Considering a dinner reservation? Make the call! A second happy hormone, dopamine, can kick in from the actual process of eating food, giving you twice the benefits from a single meal.

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8. Try acupuncture

This ancient healing practice of traditional Chinese medicine—in which thin needles are placed at specific points in the body—may also boost this chemical messenger. A study showed that acupuncture may stimulate an oxytocin release in the brain. With more of this happy neurotransmitter engaged, you may find yourself more drawn to social interaction, better attuned to social cues and interested in establishing relationships.

9. Add meditation to your routine

This is another activity that checks the 3-for-1 box of managing stress to support mental health and increase oxytocin. Meditation helps reduce cortisol levels and allows you to focus on your mind-body connection, helping you balance out your neuronal activity. Researchers found that meditation, especially when it focuses on feelings of altruism and appreciation, led to an increase in salivary oxytocin levels. Meditation also has been shown to promote emotional health, attention and self-awareness.

10. Snuggle with your dog

You don't need a reason to rub your dog's belly when he asks for it, but here's one, anyway: Studies show both humans and their pets benefit from a surge in oxytocin from giving and receiving strokes, rubs and cuddles.

11. Get on your yoga mat

Strike a tree pose and breathe deep! Not only can yoga help you manage stress (see #5) and maintain healthy cortisol levels, but it also helps to stimulate oxytocin release, according to researchers. A study found that yoga therapy resulted in an increase in oxytocin plasma levels when compared with a control group. That translates into more oxytocin in the brain, more warm and fuzzy feelings and a sense of connection with loved ones (or at least, the other people in your yoga class).

12. Oh…baby!

Oxytocin plays a role in one of the natural results of sexual activity: childbirth. It's released during a woman's labor and works with melatonin receptors to help stimulate the uterine contractions that open the cervix and push the baby through the birth canal. That makes this brain chemical vital for the birthing process, and it's the start of that beautiful connection mothers share with their children. (Of course, this doesn't mean everyone should have babies just to release oxytocin…but it's definitely one of the perks!)

13. Orgasms: highly recommended!

The "big O" doesn't usually stand for oxytocin, but maybe it should. Studies show a boost of oxytocin during orgasm and ejaculation, which could explain the warm afterglow and urge to cuddle that often follows.

14. Breastfeeding: It's bonding time

During breastfeeding, oxytocin triggers the milk let-down reflex that starts the flow of milk from mom to baby. It also fosters mom-baby affection and bonding, which helps to make breastfeeding a more comfortable and comforting experience for both mother and child.

Does chocolate increase oxytocin?

What doesn't chocolate do? The good news is that chocolate helps increase feel-good hormones, including serotonin and dopamine, and yes, oxytocin. So, the science is squarely behind the idea that a square of chocolate does your mind (and body) good! Chocolate also contains magnesium, which is good for your oxytocin receptors. Enjoy responsibly!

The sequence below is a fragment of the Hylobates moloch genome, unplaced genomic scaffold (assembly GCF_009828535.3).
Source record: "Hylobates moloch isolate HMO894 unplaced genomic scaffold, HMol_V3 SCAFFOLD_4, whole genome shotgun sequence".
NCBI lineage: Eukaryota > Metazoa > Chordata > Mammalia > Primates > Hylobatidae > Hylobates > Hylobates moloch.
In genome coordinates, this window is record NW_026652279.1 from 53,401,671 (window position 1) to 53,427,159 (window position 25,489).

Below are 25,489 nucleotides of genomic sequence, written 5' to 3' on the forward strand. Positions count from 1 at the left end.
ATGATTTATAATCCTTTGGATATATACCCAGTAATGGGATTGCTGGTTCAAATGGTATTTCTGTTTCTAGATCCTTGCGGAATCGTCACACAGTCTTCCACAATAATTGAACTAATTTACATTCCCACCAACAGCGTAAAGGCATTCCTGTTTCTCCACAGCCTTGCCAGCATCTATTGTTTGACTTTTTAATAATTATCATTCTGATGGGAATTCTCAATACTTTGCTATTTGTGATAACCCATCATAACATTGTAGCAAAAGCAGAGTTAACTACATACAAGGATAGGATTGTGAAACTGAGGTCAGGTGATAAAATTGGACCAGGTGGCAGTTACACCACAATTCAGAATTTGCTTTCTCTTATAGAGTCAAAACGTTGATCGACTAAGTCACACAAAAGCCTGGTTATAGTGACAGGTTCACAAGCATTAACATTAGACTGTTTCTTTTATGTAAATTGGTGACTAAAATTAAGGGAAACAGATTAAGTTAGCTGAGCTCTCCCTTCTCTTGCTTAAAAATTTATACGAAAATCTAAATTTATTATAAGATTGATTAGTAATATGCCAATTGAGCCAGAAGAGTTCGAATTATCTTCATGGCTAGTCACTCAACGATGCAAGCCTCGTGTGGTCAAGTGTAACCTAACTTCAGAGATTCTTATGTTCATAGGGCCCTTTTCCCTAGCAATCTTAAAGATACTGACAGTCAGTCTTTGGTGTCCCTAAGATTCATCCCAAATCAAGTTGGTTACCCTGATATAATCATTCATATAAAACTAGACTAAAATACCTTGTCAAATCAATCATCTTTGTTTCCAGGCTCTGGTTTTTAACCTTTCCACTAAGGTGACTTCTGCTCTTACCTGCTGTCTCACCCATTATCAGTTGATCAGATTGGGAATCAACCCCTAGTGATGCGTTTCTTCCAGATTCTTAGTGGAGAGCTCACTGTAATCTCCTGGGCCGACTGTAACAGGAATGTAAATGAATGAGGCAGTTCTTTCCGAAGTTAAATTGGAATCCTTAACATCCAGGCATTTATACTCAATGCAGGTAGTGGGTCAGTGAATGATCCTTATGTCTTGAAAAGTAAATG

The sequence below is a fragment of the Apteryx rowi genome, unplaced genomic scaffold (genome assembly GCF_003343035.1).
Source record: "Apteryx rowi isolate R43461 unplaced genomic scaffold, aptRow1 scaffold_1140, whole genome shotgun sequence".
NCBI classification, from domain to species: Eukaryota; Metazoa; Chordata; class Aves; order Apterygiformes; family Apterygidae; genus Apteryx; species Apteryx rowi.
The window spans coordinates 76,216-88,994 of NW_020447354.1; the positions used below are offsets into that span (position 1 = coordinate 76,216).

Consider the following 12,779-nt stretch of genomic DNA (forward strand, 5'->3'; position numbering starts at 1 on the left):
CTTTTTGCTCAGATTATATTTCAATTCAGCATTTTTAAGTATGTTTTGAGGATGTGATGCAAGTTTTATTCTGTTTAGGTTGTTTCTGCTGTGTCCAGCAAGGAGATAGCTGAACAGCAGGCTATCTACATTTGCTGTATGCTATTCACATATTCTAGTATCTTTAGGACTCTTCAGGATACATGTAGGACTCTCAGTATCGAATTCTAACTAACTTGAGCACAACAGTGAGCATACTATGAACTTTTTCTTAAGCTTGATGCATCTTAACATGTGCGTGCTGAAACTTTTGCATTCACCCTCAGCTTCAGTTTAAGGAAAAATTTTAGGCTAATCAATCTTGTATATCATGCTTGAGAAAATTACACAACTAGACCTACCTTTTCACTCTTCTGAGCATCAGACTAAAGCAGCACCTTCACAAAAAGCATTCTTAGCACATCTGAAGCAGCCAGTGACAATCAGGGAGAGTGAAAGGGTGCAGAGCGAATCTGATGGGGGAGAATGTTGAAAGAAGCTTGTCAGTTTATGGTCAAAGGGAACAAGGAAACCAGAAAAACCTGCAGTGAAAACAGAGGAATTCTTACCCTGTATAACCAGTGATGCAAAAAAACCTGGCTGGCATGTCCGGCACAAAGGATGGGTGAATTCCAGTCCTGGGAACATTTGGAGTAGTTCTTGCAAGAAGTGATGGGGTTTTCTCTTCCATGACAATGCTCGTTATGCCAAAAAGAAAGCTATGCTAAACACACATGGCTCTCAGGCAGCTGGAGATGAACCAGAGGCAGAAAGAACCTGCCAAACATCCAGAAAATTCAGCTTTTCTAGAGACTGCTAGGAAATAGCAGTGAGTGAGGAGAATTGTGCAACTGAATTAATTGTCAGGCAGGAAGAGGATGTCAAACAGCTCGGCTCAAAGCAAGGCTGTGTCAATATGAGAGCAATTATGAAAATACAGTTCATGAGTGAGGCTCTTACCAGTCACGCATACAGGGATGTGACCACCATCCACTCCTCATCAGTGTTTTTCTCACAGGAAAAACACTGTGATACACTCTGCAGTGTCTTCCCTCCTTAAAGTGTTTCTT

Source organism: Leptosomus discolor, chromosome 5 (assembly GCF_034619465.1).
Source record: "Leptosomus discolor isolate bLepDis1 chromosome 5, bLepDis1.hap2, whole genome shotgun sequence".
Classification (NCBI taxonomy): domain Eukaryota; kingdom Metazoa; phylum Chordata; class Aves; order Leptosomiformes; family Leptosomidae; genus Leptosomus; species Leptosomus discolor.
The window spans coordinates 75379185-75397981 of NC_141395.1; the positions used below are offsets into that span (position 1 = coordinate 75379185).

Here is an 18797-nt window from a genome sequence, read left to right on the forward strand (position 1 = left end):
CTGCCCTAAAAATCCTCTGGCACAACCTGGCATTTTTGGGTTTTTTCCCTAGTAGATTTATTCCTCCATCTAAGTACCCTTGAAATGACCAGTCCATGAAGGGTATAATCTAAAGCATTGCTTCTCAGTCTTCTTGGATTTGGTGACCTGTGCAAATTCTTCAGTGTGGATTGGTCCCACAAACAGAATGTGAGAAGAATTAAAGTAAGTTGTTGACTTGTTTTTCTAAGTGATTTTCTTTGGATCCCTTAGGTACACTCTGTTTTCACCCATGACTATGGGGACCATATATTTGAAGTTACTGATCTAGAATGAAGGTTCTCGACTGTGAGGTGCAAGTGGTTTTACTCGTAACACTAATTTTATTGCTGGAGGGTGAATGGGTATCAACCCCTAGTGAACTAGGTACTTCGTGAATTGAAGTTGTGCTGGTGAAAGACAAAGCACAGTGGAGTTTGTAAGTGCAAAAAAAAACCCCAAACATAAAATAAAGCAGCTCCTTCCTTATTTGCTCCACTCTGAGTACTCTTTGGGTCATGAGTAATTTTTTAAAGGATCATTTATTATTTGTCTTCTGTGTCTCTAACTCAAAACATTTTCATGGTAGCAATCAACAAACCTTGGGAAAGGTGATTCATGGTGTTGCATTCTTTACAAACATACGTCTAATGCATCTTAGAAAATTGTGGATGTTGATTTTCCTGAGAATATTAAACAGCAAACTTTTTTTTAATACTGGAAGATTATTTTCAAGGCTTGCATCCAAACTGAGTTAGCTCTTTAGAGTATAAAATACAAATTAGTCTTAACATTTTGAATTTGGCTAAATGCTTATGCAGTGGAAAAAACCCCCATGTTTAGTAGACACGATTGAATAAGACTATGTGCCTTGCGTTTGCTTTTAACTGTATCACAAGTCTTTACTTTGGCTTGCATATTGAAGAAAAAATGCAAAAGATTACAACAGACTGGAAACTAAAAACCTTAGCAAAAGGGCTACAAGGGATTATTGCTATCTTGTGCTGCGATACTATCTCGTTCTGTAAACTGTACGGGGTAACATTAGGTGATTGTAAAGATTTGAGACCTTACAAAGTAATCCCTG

Is there an oxytocin supplement?

Technically, no: you can't take a supplement to achieve the affection and connection that this chemical messenger brings. But you can help support your levels through food intake and proper nutrition.

And there are several vitamins and minerals that play a role in the production and synthesis of this chemical messenger, so supplementing may help you maintain healthy oxytocin levels.

What vitamins boost oxytocin levels?

Loving older couple sharing supplements

There are several nutrients you can add to your food intake which may prompt the release of more of your cuddle hormone. Here are three to you get started:

  1. Vitamin D.

    The sunshine vitamin may make you more prone to a "sunny" disposition because it supports oxytocin synthesis and may even stimulate their production. A vitamin D supplement can help keep your levels in top shape.
  2. Magnesium.

    According to researchers, the presence of magnesium can help "sensitize" oxytocin receptors in the brain. So making sure you have healthy levels of this mineral is a good idea. We recommend magnesium L-threonate, a form that is readily absorbed by the brain.
  3. Vitamin C.

    Vitamin C plays a role in the function of an enzyme involved in oxytocin production, so it is also a good supplement for its support. Some forms of vitamin C, such as liposomal vitamin C, provide around-the-clock delivery so you'll always have this antioxidant in your system.

Is oxytocin in any foods?

Although you won't find the love hormone in any foods, you can make sure you are getting the nutrients you need to support healthy oxytocin levels. Nutrient-dense foods are the basis of any healthy diet, so throw out that junk food, and reduce your sugar intake. Making sure you have good sources of magnesium, vitamin C and vitamin D in your food intake can support an oxytocin-rich lifestyle.

Plus, the social interaction with others while enjoying your food intake also triggers your brain to release more of the love hormone–it's a win-win!

About the Author: Jennifer Jhon graduated from Auburn University with a degree in journalism and communications. She established her career as an editor, designer and writer at several newspapers and magazines. She has been writing about wellness, health and nutrition for 10 years.